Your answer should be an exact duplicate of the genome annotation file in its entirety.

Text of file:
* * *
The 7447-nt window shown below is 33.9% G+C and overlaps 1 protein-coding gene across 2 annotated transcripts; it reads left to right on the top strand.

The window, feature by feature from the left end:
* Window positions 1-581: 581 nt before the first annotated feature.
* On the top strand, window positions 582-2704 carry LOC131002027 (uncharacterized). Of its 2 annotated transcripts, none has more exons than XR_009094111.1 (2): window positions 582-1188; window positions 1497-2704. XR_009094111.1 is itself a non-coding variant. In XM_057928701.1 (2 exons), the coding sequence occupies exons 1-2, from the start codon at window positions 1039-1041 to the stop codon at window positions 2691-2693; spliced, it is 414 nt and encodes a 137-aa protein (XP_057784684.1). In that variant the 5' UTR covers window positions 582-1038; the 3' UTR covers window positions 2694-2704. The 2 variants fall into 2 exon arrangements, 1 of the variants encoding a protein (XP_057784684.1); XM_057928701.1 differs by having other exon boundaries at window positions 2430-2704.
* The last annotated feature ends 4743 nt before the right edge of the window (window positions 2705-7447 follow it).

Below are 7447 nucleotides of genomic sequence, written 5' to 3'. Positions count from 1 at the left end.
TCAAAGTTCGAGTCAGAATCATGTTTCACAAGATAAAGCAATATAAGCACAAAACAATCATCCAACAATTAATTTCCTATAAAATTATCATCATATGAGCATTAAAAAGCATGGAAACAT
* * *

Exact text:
The 7447-nt window shown below is 33.9% G+C and overlaps 1 protein-coding gene across 2 annotated transcripts; it reads left to right on the top strand.

The window, feature by feature from the left end:
* Window positions 1-581: 581 nt before the first annotated feature.
* On the top strand, window positions 582-2704 carry LOC131002027 (uncharacterized). Of its 2 annotated transcripts, none has more exons than XR_009094111.1 (2): window positions 582-1188; window positions 1497-2704. XR_009094111.1 is itself a non-coding variant. In XM_057928701.1 (2 exons), the coding sequence occupies exons 1-2, from the start codon at window positions 1039-1041 to the stop codon at window positions 2691-2693; spliced, it is 414 nt and encodes a 137-aa protein (XP_057784684.1). In that variant the 5' UTR covers window positions 582-1038; the 3' UTR covers window positions 2694-2704. The 2 variants fall into 2 exon arrangements, 1 of the variants encoding a protein (XP_057784684.1); XM_057928701.1 differs by having other exon boundaries at window positions 2430-2704.
* The last annotated feature ends 4743 nt before the right edge of the window (window positions 2705-7447 follow it).

Below are 7447 nucleotides of genomic sequence, written 5' to 3'. Positions count from 1 at the left end.
TCAAAGTTCGAGTCAGAATCATGTTTCACAAGATAAAGCAATATAAGCACAAAACAATCATCCAACAATTAATTTCCTATAAAATTATCATCATATGAGCATTAAAAAGCATGGAAACAT